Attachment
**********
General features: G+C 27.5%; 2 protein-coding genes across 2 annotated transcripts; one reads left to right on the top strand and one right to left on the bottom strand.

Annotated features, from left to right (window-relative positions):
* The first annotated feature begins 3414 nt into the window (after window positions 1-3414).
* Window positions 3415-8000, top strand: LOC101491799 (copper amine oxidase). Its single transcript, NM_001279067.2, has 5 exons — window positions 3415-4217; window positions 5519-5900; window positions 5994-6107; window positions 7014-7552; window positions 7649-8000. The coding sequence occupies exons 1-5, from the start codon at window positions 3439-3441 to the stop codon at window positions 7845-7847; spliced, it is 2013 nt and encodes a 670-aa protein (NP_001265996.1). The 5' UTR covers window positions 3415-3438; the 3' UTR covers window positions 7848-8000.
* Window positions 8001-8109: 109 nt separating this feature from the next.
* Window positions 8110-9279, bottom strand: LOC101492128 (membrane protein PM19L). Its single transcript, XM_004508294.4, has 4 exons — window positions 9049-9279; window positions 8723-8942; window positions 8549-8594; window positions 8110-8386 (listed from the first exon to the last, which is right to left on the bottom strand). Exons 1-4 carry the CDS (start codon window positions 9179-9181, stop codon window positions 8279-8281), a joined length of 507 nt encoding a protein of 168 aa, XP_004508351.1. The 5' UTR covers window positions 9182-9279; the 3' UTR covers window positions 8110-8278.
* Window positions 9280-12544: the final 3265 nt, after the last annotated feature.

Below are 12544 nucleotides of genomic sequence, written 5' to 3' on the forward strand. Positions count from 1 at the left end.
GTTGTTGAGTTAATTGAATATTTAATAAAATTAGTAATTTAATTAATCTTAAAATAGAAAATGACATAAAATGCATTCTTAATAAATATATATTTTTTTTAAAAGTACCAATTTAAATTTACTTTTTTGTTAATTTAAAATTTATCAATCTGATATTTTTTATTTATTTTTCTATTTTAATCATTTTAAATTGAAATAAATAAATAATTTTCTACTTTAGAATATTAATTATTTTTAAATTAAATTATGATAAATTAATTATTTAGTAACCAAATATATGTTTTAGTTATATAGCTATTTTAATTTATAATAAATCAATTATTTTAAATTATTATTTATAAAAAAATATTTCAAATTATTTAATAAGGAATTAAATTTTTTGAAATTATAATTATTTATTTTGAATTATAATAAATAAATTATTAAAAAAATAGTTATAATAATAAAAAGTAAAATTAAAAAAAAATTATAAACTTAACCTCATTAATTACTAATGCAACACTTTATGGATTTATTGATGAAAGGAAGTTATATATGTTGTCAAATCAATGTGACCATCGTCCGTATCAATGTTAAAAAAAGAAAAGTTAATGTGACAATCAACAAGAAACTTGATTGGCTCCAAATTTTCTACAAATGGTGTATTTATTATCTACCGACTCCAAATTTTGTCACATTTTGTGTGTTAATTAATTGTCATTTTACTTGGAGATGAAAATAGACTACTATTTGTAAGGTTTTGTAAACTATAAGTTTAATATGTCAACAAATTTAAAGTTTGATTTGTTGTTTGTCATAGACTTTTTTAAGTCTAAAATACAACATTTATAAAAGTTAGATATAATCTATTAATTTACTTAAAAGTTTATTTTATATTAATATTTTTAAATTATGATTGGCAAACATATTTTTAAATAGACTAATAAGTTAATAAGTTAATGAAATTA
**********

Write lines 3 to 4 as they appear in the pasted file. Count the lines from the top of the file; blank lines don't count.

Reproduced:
* The first annotated feature begins 3414 nt into the window (after window positions 1-3414).
* Window positions 3415-8000, top strand: LOC101491799 (copper amine oxidase). Its single transcript, NM_001279067.2, has 5 exons — window positions 3415-4217; window positions 5519-5900; window positions 5994-6107; window positions 7014-7552; window positions 7649-8000. The coding sequence occupies exons 1-5, from the start codon at window positions 3439-3441 to the stop codon at window positions 7845-7847; spliced, it is 2013 nt and encodes a 670-aa protein (NP_001265996.1). The 5' UTR covers window positions 3415-3438; the 3' UTR covers window positions 7848-8000.